A large part of this for will certainly be letting go of the fear of the physical. When I first started learning to really run and was training to do my first 5k my boyfriend told me, "just turn your head off and do it. Your body knows how to do this. Let it". I think that will apply here as well!

I still plan on walking every weekend as much and as far as possible (yes, with my full pack on and on hills in New England) but will also bring training into my everyday by walking everywhere I can and also adding some stretching into my life.
 

GreatDane

Veteran Member
Camino(s) past & future
CF to Burgos Sept/Oct 2014, Burgos to Astorga April 2016, Astorga to SdC 2017
#24
Due to time constraints I'll be walking a partial camino again this year. Last time I found that anything less than about 24km was nice and comfortable for me. If I was around 18-20km/day I had time to wander around and really enjoy myself around the towns and villages which was important to me.
 
Camino(s) past & future
first timer
#25
on average 25 kays per day
depends on so many factors.....
on the vdlp i did shortest day 16 kays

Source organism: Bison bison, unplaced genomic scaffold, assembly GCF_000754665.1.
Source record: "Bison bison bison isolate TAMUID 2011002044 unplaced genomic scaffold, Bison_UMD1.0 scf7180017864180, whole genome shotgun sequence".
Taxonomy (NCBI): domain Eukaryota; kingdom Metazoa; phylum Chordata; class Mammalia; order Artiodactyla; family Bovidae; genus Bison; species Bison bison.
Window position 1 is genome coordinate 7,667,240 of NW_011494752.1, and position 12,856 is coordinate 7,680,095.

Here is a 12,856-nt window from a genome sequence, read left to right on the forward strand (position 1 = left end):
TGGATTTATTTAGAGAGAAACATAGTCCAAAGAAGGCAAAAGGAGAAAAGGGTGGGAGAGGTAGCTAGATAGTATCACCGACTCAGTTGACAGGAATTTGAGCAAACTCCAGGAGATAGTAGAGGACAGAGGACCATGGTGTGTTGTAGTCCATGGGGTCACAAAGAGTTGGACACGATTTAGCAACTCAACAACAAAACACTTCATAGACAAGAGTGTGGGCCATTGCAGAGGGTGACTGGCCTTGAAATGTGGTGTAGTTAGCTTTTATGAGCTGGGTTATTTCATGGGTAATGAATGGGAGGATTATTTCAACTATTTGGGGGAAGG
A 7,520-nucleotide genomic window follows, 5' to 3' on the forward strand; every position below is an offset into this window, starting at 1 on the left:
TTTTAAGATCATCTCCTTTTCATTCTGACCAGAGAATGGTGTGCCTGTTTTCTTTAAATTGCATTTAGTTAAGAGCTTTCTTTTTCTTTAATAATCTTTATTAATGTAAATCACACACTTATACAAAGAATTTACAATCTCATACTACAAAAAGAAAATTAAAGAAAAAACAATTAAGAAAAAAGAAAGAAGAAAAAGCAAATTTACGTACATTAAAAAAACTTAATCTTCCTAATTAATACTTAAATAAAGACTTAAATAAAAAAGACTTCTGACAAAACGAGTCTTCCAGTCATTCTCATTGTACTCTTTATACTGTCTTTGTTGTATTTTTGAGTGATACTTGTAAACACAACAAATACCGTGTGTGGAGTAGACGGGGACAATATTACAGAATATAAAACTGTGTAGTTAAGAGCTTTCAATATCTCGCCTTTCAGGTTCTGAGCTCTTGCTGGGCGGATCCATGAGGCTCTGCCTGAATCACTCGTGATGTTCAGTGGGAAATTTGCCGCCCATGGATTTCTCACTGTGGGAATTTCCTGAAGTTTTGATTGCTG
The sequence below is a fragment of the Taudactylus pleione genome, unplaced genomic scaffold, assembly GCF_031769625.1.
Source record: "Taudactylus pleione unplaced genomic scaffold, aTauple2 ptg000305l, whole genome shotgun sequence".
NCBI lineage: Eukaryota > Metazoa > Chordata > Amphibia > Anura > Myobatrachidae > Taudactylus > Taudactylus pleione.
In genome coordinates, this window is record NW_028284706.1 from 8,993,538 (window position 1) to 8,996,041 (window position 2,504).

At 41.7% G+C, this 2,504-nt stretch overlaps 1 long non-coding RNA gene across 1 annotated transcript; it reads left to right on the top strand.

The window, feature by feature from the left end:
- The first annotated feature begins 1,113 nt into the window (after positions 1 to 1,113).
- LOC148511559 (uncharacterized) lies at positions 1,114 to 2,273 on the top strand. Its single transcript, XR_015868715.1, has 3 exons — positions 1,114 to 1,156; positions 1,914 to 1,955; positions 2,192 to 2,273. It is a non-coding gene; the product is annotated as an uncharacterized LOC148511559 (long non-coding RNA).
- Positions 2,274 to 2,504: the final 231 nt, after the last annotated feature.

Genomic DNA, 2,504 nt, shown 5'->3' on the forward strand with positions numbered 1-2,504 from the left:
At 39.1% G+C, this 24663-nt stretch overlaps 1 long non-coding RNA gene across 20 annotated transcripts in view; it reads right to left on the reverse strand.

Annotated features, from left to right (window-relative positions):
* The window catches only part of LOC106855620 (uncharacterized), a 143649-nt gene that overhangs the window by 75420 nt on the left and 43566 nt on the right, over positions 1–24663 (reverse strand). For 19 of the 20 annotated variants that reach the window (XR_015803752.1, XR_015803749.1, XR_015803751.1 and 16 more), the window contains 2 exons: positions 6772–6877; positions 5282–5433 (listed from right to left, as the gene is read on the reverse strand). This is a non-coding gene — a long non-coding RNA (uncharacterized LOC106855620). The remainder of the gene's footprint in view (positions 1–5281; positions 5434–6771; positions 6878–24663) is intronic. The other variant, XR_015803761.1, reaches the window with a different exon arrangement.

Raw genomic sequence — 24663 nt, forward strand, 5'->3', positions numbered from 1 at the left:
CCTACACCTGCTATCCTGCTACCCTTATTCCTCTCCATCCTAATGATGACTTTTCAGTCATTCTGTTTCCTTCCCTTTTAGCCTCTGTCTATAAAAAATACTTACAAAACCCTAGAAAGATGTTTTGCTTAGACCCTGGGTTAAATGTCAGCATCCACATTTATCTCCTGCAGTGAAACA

and longest 50 kays (out of major stupidity) (twice !)
.
remember
the 25 kays in the first week of your walk is longer and more difficult
than the 25 kays in the second, 3rd, etc week
.
so if you can walk the first week before leaving home, youll be fine
kays?
 

ksam

Veteran Member
Camino(s) past & future
Portuguese '08, Frances '11, del Norte '14, Invierno '16, Ingles '17, Primitivo October 2018
#26
Kilometers :) Actually, if your from the States, try switching what ever you use to measure your training hikes, to km. It helps get your head wrapped around the distances you'll be walking and talking about in Spain. IMHO! :)
 
#27
Kilometers :) Actually, if your from the States, try switching what ever you use to measure your training hikes, to km. It helps get your head wrapped around the distances you'll be walking and talking about in Spain. IMHO! :)
You know, ksam, I am now at the point where I cannot compute my daily walks in miles. I know my kms, and have no idea how many miles it is without dividing by 8 and multiplying by 5. Now if I could only Internalize the temperature the same way. I’m embarrassed to admit that I keep three equivalencies in my head and then just approximate.
16 C equals 61 F
28 C equals 82 F
40 C equals 104F
 

ksam

Veteran Member
Camino(s) past & future
Portuguese '08, Frances '11, del Norte '14, Invierno '16, Ingles '17, Primitivo October 2018
#29
Lots of good information on this thread. I agree that it's important for everyone to listen to their own body and not overdo it.......After that camino, I changed my daily routine -- started riding my bike to work, doing a daily hour of cardio on a machine at my gym, walking wherever possible, etc. I now do no special pre-Camino training at all and have not had a problem. ............The camino brings many blessings and one of them for me has been an overall increase in my fitness and energy level.........